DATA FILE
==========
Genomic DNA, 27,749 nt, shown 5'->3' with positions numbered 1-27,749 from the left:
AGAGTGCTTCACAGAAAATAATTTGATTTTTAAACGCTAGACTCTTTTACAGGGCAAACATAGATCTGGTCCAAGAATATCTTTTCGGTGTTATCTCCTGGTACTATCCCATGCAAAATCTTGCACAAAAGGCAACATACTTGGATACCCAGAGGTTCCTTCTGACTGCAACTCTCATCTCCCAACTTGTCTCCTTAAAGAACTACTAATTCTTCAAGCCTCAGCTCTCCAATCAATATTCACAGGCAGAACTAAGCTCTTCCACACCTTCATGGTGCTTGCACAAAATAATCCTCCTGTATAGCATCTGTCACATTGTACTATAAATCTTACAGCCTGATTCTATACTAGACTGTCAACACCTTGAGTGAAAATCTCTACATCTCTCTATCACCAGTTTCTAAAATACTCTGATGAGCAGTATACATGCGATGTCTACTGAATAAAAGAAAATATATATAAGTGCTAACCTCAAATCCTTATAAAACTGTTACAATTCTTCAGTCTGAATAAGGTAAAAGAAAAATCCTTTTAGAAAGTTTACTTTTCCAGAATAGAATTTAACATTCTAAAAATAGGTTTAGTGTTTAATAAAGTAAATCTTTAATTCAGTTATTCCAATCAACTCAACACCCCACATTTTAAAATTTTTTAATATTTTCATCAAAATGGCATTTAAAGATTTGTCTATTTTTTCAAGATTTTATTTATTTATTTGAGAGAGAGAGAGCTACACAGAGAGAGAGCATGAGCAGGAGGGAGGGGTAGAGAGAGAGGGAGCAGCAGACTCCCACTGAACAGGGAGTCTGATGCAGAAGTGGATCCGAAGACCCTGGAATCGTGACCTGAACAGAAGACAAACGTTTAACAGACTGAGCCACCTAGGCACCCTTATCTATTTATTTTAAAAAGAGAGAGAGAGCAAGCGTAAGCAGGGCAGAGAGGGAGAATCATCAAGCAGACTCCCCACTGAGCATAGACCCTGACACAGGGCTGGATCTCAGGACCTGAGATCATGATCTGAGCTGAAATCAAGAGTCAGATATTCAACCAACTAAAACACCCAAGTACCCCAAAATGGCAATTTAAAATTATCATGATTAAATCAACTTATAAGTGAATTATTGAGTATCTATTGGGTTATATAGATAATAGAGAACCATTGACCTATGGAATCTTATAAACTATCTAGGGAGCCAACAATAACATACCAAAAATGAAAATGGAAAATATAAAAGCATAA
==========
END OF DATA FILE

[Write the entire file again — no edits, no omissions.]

Genomic DNA, 27,749 nt, shown 5'->3' with positions numbered 1-27,749 from the left:
AGAGTGCTTCACAGAAAATAATTTGATTTTTAAACGCTAGACTCTTTTACAGGGCAAACATAGATCTGGTCCAAGAATATCTTTTCGGTGTTATCTCCTGGTACTATCCCATGCAAAATCTTGCACAAAAGGCAACATACTTGGATACCCAGAGGTTCCTTCTGACTGCAACTCTCATCTCCCAACTTGTCTCCTTAAAGAACTACTAATTCTTCAAGCCTCAGCTCTCCAATCAATATTCACAGGCAGAACTAAGCTCTTCCACACCTTCATGGTGCTTGCACAAAATAATCCTCCTGTATAGCATCTGTCACATTGTACTATAAATCTTACAGCCTGATTCTATACTAGACTGTCAACACCTTGAGTGAAAATCTCTACATCTCTCTATCACCAGTTTCTAAAATACTCTGATGAGCAGTATACATGCGATGTCTACTGAATAAAAGAAAATATATATAAGTGCTAACCTCAAATCCTTATAAAACTGTTACAATTCTTCAGTCTGAATAAGGTAAAAGAAAAATCCTTTTAGAAAGTTTACTTTTCCAGAATAGAATTTAACATTCTAAAAATAGGTTTAGTGTTTAATAAAGTAAATCTTTAATTCAGTTATTCCAATCAACTCAACACCCCACATTTTAAAATTTTTTAATATTTTCATCAAAATGGCATTTAAAGATTTGTCTATTTTTTCAAGATTTTATTTATTTATTTGAGAGAGAGAGAGCTACACAGAGAGAGAGCATGAGCAGGAGGGAGGGGTAGAGAGAGAGGGAGCAGCAGACTCCCACTGAACAGGGAGTCTGATGCAGAAGTGGATCCGAAGACCCTGGAATCGTGACCTGAACAGAAGACAAACGTTTAACAGACTGAGCCACCTAGGCACCCTTATCTATTTATTTTAAAAAGAGAGAGAGAGCAAGCGTAAGCAGGGCAGAGAGGGAGAATCATCAAGCAGACTCCCCACTGAGCATAGACCCTGACACAGGGCTGGATCTCAGGACCTGAGATCATGATCTGAGCTGAAATCAAGAGTCAGATATTCAACCAACTAAAACACCCAAGTACCCCAAAATGGCAATTTAAAATTATCATGATTAAATCAACTTATAAGTGAATTATTGAGTATCTATTGGGTTATATAGATAATAGAGAACCATTGACCTATGGAATCTTATAAACTATCTAGGGAGCCAACAATAACATACCAAAAATGAAAATGGAAAATATAAAAGCATAA